The voices of gloom and doom could be heard particularly widely and loudly in the US in 2021 and the first half of 2022. The country’s main form of economic support to renewable electricity developers, its tax credits, were scheduled to expire. Policymakers were told in no uncertain terms that, unless these credits were secured for the long term, the result would be a collapse in investment, and climate catastrophe. Notably, these warnings did not come just from renewable energy companies themselves, whose appeals were neither surprising nor disinterested. Independent commentators also implored US lawmakers to renew meaningful financial support.

The paradox, then, is this. There has been a long-standing consensus that the economic key to renewables winning out is being cheaper than fossil-fuel-based electricity; renewables successfully crossed this apparent Rubicon in the late 2010s, prompting delight that the chief obstacle had been dislodged. And yet, at the same time, the position is also widely held that governments reducing or removing economic support to renewables in the 2020s would have a deeply negative impact on new investment.

Indeed, often the same – seemingly contradictory – beliefs are expressed by the selfsame commentator. In mid-2021, for example, Robinson Meyer, then of the Atlantic and an influential US-based commentator on all things climate, could be heard chiding those who claimed the US was failing to decarbonize. It was not failing, he said; it was broadly succeeding. What is more, ‘most important of all’ to this success had been the fall in renewables costs, which had created a ‘positive feedback loop’. ‘As technologies develop, they get cheaper,’ Meyer enthusiastically explained. ‘As they get cheaper, more companies adopt them.’ And, Meyer reminded readers, the US had done all this ‘without ever passing a [climate] bill’.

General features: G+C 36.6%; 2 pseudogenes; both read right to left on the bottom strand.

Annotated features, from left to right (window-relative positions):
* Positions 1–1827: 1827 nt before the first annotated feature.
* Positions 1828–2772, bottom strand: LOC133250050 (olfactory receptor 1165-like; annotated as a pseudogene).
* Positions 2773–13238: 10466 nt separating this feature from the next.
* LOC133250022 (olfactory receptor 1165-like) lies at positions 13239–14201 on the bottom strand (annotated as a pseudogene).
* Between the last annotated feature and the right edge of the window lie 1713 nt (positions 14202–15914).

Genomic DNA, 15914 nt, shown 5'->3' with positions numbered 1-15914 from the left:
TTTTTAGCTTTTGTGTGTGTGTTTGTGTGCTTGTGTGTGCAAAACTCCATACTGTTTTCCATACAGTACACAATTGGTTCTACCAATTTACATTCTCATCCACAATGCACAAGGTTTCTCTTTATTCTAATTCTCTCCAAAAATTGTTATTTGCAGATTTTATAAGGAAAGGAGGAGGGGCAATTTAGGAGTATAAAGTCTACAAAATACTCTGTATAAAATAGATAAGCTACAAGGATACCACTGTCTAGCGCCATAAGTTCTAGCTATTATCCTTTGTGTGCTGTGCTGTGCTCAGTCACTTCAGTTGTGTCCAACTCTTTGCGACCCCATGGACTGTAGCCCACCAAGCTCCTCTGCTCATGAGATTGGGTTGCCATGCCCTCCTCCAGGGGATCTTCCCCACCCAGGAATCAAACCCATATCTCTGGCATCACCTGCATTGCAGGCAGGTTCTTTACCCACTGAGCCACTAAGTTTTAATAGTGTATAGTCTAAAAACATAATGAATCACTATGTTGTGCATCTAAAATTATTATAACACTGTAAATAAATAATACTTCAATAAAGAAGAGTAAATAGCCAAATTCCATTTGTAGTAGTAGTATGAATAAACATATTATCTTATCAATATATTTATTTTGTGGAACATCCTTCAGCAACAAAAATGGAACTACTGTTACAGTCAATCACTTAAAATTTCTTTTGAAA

Just six months later, however, the same Meyer was mired in self-professed ‘despair’ at the fact that policymakers had not yet renewed the US’s soon-to-expire renewables tax credits. ‘The United States’, he intoned, ‘is on the verge of a massive, history-rewriting failure’ – a ‘very American climate tragedy’. By blocking the bill that would enshrine the credits, Senator Joe Manchin, Meyer said, had ‘virtually sealed the planet’s fate’.

But had not the fall in costs already sealed the planet’s fate – or at least, the United States’ own part in fashioning the planet’s climate future – in the other direction, and all without legislation? Meyer, in short, embodied our paradox.

— An edited excerpt from The Price is Wrong: Why Capitalism Won't Save the Planet by Brett Christophers.

[book-strip index="1" style="buy"]

The Price is Wrong
What if our understanding of capitalism and climate is back to front? What if the problem is not that transitioning to renewables is too expensive, but that saving the planet is not sufficiently pr...

Filed under: author-christophers-brett